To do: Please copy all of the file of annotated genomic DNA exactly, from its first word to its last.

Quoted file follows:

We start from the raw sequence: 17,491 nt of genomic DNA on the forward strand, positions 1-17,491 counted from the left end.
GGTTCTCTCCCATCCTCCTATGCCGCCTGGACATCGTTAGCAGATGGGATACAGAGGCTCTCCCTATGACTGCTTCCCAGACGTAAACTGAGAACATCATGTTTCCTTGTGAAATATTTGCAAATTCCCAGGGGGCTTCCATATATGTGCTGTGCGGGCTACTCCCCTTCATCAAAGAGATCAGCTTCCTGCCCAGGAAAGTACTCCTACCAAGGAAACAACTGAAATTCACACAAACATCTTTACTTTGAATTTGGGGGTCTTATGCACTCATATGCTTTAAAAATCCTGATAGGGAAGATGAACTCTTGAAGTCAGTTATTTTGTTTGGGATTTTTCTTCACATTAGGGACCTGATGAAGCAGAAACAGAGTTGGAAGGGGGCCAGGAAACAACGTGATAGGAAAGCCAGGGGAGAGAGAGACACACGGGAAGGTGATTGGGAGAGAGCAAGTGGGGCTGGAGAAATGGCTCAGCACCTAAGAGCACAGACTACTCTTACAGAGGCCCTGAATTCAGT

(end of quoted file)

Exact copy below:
We start from the raw sequence: 17,491 nt of genomic DNA on the forward strand, positions 1-17,491 counted from the left end.
GGTTCTCTCCCATCCTCCTATGCCGCCTGGACATCGTTAGCAGATGGGATACAGAGGCTCTCCCTATGACTGCTTCCCAGACGTAAACTGAGAACATCATGTTTCCTTGTGAAATATTTGCAAATTCCCAGGGGGCTTCCATATATGTGCTGTGCGGGCTACTCCCCTTCATCAAAGAGATCAGCTTCCTGCCCAGGAAAGTACTCCTACCAAGGAAACAACTGAAATTCACACAAACATCTTTACTTTGAATTTGGGGGTCTTATGCACTCATATGCTTTAAAAATCCTGATAGGGAAGATGAACTCTTGAAGTCAGTTATTTTGTTTGGGATTTTTCTTCACATTAGGGACCTGATGAAGCAGAAACAGAGTTGGAAGGGGGCCAGGAAACAACGTGATAGGAAAGCCAGGGGAGAGAGAGACACACGGGAAGGTGATTGGGAGAGAGCAAGTGGGGCTGGAGAAATGGCTCAGCACCTAAGAGCACAGACTACTCTTACAGAGGCCCTGAATTCAGT